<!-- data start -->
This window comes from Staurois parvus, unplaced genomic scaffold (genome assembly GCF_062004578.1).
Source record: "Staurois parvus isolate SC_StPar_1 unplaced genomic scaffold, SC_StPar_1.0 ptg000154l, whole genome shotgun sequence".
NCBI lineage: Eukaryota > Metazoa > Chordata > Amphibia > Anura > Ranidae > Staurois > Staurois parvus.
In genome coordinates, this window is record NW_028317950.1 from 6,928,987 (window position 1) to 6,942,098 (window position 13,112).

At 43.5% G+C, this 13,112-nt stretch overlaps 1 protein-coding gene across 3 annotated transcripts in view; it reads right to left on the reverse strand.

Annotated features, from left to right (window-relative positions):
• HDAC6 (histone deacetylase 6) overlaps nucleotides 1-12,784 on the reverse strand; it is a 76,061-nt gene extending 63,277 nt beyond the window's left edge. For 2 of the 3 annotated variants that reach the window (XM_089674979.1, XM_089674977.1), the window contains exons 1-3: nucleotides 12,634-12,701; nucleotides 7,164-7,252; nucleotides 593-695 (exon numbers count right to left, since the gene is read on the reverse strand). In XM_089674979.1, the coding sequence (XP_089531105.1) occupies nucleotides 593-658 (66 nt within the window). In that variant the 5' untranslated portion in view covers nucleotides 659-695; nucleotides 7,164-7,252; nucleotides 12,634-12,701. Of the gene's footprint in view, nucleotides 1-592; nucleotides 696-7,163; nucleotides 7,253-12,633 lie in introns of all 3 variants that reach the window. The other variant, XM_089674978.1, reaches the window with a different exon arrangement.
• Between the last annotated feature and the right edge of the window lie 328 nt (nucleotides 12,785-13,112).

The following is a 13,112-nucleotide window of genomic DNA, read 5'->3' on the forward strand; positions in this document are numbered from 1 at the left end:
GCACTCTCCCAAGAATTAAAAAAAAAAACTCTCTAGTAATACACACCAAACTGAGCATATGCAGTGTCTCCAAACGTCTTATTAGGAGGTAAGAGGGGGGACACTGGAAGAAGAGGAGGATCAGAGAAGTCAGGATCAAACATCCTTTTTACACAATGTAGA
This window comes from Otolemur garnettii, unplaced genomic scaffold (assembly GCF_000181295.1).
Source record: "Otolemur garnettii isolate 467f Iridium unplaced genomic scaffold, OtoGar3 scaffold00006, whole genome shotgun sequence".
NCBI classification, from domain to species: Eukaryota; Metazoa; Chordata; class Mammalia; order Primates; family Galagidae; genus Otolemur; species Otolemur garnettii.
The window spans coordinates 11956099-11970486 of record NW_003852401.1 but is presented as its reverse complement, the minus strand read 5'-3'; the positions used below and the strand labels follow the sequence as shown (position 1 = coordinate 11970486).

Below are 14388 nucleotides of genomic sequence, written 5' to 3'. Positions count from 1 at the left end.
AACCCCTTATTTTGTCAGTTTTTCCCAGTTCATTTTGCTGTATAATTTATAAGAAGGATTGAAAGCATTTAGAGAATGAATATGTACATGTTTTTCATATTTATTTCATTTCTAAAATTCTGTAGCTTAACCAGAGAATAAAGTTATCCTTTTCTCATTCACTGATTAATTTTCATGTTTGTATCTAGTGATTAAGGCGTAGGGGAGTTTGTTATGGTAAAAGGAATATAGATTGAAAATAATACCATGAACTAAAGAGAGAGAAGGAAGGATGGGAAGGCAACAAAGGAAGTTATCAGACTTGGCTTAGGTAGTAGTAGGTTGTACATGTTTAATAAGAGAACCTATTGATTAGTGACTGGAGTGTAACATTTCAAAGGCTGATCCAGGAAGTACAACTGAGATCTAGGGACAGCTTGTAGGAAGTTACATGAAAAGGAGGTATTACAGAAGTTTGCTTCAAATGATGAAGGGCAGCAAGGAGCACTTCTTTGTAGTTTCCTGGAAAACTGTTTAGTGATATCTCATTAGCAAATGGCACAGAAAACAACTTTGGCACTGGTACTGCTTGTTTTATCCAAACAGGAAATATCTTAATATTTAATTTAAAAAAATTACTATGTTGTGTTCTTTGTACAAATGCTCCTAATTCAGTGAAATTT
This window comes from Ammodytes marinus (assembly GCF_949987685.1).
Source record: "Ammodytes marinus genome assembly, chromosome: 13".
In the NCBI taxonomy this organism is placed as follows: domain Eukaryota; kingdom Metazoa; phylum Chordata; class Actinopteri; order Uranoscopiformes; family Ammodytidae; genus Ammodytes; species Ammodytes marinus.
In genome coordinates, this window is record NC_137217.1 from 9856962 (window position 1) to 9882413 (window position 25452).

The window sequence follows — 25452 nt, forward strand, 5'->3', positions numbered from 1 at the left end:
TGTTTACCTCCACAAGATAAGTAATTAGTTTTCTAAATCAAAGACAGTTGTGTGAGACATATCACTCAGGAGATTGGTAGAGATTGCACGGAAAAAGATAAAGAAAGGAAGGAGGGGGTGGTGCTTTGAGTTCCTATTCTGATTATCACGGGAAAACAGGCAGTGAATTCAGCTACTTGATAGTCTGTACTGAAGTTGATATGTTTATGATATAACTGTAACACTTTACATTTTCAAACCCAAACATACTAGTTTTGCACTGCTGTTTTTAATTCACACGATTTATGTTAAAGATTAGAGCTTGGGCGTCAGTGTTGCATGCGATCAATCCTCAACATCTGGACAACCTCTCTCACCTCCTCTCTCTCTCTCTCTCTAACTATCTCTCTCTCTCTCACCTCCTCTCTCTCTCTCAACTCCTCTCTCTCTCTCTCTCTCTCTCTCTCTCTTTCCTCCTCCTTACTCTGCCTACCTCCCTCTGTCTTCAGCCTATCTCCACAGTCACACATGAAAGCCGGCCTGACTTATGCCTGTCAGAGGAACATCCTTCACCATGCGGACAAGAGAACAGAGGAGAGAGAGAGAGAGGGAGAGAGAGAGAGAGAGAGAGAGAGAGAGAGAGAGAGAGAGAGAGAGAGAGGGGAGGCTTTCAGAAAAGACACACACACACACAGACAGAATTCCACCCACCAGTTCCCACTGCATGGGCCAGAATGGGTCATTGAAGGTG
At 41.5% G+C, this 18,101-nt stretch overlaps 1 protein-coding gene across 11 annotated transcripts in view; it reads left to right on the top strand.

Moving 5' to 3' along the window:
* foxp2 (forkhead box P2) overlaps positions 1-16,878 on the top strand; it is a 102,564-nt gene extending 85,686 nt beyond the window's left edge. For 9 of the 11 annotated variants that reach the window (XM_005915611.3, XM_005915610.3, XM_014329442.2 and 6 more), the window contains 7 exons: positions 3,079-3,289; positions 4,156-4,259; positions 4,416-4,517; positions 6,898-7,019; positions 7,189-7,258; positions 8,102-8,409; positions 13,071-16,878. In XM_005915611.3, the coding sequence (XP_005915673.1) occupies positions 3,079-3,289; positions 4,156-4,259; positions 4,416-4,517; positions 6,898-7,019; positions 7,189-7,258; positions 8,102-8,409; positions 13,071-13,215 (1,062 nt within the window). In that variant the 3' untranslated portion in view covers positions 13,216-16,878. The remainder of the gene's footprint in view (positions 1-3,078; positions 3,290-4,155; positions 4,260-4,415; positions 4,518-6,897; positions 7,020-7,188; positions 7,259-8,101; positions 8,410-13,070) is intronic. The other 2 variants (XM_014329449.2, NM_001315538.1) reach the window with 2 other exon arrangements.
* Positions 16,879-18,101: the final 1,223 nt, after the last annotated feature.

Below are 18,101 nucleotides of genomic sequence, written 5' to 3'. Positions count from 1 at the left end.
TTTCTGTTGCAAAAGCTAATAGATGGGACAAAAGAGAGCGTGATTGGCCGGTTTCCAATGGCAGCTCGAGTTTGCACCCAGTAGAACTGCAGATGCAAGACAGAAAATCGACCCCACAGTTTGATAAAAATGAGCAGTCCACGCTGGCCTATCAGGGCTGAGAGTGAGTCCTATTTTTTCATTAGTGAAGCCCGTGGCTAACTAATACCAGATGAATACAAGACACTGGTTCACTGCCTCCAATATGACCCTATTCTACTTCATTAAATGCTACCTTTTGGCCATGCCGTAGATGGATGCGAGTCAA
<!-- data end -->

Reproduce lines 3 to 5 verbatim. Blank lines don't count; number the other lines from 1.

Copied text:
NCBI lineage: Eukaryota > Metazoa > Chordata > Amphibia > Anura > Ranidae > Staurois > Staurois parvus.
In genome coordinates, this window is record NW_028317950.1 from 6,928,987 (window position 1) to 6,942,098 (window position 13,112).

At 43.5% G+C, this 13,112-nt stretch overlaps 1 protein-coding gene across 3 annotated transcripts in view; it reads right to left on the reverse strand.